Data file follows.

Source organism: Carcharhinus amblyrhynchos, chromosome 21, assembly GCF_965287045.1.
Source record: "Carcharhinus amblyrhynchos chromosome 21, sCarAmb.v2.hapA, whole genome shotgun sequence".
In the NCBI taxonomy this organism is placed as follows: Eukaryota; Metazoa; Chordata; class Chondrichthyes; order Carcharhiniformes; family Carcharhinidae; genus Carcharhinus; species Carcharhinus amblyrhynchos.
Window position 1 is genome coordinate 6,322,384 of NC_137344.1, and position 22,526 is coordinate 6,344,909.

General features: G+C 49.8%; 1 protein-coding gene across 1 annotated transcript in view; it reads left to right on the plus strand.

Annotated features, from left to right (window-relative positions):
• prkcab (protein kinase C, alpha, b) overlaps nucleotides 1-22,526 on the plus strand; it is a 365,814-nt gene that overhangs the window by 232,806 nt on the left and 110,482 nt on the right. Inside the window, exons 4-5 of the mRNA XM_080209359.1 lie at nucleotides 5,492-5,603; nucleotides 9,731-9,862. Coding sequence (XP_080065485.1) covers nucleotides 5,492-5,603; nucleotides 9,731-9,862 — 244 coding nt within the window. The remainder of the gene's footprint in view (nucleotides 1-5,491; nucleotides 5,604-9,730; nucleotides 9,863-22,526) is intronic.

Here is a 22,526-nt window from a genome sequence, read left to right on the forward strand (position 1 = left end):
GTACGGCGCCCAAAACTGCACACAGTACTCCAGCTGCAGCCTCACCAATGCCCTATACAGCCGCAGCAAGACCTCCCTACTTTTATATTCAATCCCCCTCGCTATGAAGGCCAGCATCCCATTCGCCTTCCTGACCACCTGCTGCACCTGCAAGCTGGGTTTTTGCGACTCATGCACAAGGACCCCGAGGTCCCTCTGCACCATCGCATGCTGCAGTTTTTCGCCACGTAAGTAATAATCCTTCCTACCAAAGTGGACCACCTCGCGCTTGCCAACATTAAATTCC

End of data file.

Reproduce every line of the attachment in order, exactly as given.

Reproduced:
Source organism: Carcharhinus amblyrhynchos, chromosome 21, assembly GCF_965287045.1.
Source record: "Carcharhinus amblyrhynchos chromosome 21, sCarAmb.v2.hapA, whole genome shotgun sequence".
In the NCBI taxonomy this organism is placed as follows: Eukaryota; Metazoa; Chordata; class Chondrichthyes; order Carcharhiniformes; family Carcharhinidae; genus Carcharhinus; species Carcharhinus amblyrhynchos.
Window position 1 is genome coordinate 6,322,384 of NC_137344.1, and position 22,526 is coordinate 6,344,909.

General features: G+C 49.8%; 1 protein-coding gene across 1 annotated transcript in view; it reads left to right on the plus strand.

Annotated features, from left to right (window-relative positions):
• prkcab (protein kinase C, alpha, b) overlaps nucleotides 1-22,526 on the plus strand; it is a 365,814-nt gene that overhangs the window by 232,806 nt on the left and 110,482 nt on the right. Inside the window, exons 4-5 of the mRNA XM_080209359.1 lie at nucleotides 5,492-5,603; nucleotides 9,731-9,862. Coding sequence (XP_080065485.1) covers nucleotides 5,492-5,603; nucleotides 9,731-9,862 — 244 coding nt within the window. The remainder of the gene's footprint in view (nucleotides 1-5,491; nucleotides 5,604-9,730; nucleotides 9,863-22,526) is intronic.

Here is a 22,526-nt window from a genome sequence, read left to right on the forward strand (position 1 = left end):
GTACGGCGCCCAAAACTGCACACAGTACTCCAGCTGCAGCCTCACCAATGCCCTATACAGCCGCAGCAAGACCTCCCTACTTTTATATTCAATCCCCCTCGCTATGAAGGCCAGCATCCCATTCGCCTTCCTGACCACCTGCTGCACCTGCAAGCTGGGTTTTTGCGACTCATGCACAAGGACCCCGAGGTCCCTCTGCACCATCGCATGCTGCAGTTTTTCGCCACGTAAGTAATAATCCTTCCTACCAAAGTGGACCACCTCGCGCTTGCCAACATTAAATTCC